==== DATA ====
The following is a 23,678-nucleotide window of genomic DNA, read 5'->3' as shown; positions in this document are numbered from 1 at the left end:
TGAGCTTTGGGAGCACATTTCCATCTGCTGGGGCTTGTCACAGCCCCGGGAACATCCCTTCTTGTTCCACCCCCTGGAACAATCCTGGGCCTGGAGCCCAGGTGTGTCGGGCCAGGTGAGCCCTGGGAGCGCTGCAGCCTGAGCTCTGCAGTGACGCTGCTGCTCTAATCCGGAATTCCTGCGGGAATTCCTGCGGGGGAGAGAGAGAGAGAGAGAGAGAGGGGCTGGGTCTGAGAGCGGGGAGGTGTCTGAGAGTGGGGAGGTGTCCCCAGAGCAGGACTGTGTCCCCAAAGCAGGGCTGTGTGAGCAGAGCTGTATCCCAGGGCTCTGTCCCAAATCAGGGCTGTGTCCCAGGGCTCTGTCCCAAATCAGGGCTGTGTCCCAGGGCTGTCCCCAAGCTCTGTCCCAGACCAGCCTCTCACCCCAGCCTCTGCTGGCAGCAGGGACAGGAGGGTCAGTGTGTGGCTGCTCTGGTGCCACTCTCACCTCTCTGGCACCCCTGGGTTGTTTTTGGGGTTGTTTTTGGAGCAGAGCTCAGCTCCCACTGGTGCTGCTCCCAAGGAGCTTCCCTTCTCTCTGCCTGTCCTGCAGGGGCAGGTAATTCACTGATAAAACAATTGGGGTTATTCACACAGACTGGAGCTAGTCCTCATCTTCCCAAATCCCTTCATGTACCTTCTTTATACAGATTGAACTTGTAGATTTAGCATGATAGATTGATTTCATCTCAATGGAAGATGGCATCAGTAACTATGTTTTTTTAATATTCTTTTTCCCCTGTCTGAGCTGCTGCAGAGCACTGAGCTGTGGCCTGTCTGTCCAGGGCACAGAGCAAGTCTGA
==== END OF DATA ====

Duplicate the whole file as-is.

The following is a 23,678-nucleotide window of genomic DNA, read 5'->3' as shown; positions in this document are numbered from 1 at the left end:
TGAGCTTTGGGAGCACATTTCCATCTGCTGGGGCTTGTCACAGCCCCGGGAACATCCCTTCTTGTTCCACCCCCTGGAACAATCCTGGGCCTGGAGCCCAGGTGTGTCGGGCCAGGTGAGCCCTGGGAGCGCTGCAGCCTGAGCTCTGCAGTGACGCTGCTGCTCTAATCCGGAATTCCTGCGGGAATTCCTGCGGGGGAGAGAGAGAGAGAGAGAGAGAGGGGCTGGGTCTGAGAGCGGGGAGGTGTCTGAGAGTGGGGAGGTGTCCCCAGAGCAGGACTGTGTCCCCAAAGCAGGGCTGTGTGAGCAGAGCTGTATCCCAGGGCTCTGTCCCAAATCAGGGCTGTGTCCCAGGGCTCTGTCCCAAATCAGGGCTGTGTCCCAGGGCTGTCCCCAAGCTCTGTCCCAGACCAGCCTCTCACCCCAGCCTCTGCTGGCAGCAGGGACAGGAGGGTCAGTGTGTGGCTGCTCTGGTGCCACTCTCACCTCTCTGGCACCCCTGGGTTGTTTTTGGGGTTGTTTTTGGAGCAGAGCTCAGCTCCCACTGGTGCTGCTCCCAAGGAGCTTCCCTTCTCTCTGCCTGTCCTGCAGGGGCAGGTAATTCACTGATAAAACAATTGGGGTTATTCACACAGACTGGAGCTAGTCCTCATCTTCCCAAATCCCTTCATGTACCTTCTTTATACAGATTGAACTTGTAGATTTAGCATGATAGATTGATTTCATCTCAATGGAAGATGGCATCAGTAACTATGTTTTTTTAATATTCTTTTTCCCCTGTCTGAGCTGCTGCAGAGCACTGAGCTGTGGCCTGTCTGTCCAGGGCACAGAGCAAGTCTGA